CEDAR CITY — The Cedar City Council learned that the student housing crisis at Southern Utah University is worse than previously thought, then got some good news about the Utah Shakespeare Festival.
Scott Wyatt, President of Southern Utah University, addressed the council Wednesday. In a telephone conversation after the meeting, Wyatt told Cedar City News that for the moment, SUU has stopped taking applications for in-person classes this fall because of the housing shortage.
“We’ve had some students tell us they’ve had a hard time finding housing and they’ve chosen to go to another school,” Wyatt said. “We’ll continue to reevaluate, and it’s an ongoing, moving thing, but right now we’ve stopped taking applications for face-to-face classes. We’re still accepting applications for online classes.”
Wyatt told the council that this fall, SUU is projected to grow about 7% in enrollments, but housing has not kept pace with the increasing size of the student population.
“There’s actually less housing available for students today than there was a year ago,” Wyatt said. “This year we’re actually short. Our best estimate is there’s somewhere between 500 and 1000 fewer beds available for students this year than there were last year.”
There are many reasons for the shortfall, according to Wyatt, beginning with the overall housing shortage across the state of Utah.
“As people are moving to Utah, there’s a shortage of supplies to build new houses,” Wyatt said. “And homeowners are realizing that a lot of the buildings that have been used for student housing can be sold to families instead of rented to students.”
The onset of COVID-19 disrupted the student housing market as well.
“A lot of our students took courses online instead of being here,” Wyatt said, noting that 55% of SUU students were present for face-to-face teaching, while 45% attended classes virtually last year.
“All students had the option of taking 100% of their classes online,” Wyatt said. “With less renters, a lot of landlords struggled to pay their bills. So a lot of them thought that would be a good time to sell.”
The pandemic and the tight market were just two of the reasons contributing to the housing shortage for SUU students.
“Whatever other reasons there are, they’ve just all combined into something that we weren’t in a million years expecting, which is a significant shortage,” Wyatt said.
During Wednesday’s meeting, Wyatt told the council he just wanted to provide the update.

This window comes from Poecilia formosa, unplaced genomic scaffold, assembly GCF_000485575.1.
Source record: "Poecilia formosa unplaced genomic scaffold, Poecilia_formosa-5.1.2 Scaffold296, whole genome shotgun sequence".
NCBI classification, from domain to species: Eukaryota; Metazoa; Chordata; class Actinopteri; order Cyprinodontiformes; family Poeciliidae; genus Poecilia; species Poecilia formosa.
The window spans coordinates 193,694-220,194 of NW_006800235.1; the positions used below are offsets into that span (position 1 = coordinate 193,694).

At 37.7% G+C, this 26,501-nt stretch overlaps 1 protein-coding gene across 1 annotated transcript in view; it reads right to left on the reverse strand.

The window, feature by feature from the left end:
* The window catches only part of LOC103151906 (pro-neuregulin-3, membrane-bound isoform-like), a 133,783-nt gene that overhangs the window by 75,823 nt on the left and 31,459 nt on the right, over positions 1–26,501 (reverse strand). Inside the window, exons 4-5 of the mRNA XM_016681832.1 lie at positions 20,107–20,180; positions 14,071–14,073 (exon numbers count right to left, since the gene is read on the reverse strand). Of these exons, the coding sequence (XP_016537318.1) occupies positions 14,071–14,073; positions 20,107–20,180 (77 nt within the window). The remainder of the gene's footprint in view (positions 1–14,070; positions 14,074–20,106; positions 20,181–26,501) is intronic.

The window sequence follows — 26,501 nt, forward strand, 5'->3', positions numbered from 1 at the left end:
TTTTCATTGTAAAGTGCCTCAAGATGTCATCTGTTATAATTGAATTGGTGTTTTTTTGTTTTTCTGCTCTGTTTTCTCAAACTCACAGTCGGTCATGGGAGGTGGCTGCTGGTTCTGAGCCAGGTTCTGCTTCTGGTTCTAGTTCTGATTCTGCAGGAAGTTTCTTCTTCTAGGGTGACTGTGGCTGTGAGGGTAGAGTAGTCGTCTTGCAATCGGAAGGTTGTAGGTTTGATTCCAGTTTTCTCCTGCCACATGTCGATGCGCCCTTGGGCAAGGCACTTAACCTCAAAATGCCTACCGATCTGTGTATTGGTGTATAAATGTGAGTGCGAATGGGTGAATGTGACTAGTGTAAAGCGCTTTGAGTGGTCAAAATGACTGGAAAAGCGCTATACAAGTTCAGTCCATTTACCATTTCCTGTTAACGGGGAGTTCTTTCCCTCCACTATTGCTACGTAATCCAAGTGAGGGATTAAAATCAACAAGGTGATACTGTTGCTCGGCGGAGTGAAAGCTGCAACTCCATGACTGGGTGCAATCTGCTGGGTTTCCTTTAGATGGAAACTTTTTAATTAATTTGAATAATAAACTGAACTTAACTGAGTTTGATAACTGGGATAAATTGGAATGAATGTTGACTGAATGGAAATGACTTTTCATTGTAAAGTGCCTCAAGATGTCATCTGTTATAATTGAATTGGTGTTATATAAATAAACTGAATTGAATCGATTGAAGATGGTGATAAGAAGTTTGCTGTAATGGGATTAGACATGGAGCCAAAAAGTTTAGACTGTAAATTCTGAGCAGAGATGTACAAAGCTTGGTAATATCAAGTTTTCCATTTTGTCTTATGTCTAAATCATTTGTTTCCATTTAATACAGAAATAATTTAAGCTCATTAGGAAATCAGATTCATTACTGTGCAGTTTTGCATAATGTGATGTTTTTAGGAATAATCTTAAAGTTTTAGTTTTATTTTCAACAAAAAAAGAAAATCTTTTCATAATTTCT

“We’re not asking for any particular action on your part,” he explained.
Council member Scott Phillips asked Wyatt if the university has current or future plans to develop additional residence housing on or near campus.
“We don’t have any plans in the near future to build ourselves,” Wyatt answered, saying the university continues to reach out to any developers and local residents that would like to talk about possible partnerships.
“We really like the private sector to develop housing rather than the government,” Wyatt said. “The biggest reason is that private developers can build less expensively than we can.”
He noted that the university’s division of facilities and construction management has standards that are far above building codes.
“So we’re far more interested in helping the private sector,” Wyatt said. “We have a couple of interesting concepts; hopefully some of those will work.”
Utah Shakespeare Festival on track for full schedule
Wyatt also serves on the Board of Governors of the Utah Shakespeare Festival. He switched hats and updated the council about this summer’s coming season.
“You’ll be happy to know that ticket sales at this point in time are at 98.2% of last year,” Wyatt said. “Your little theater is now the largest theater company in America.”
While most theater companies across the country downscaled dramatically after the pandemic year, the Utah Shakespeare Festival plans for a full schedule this summer and will present more plays than any theater company in the country.
“We took a chance and said the community needs this,” Wyatt said. “Now we’re the biggest theater company in America. We’re back.”
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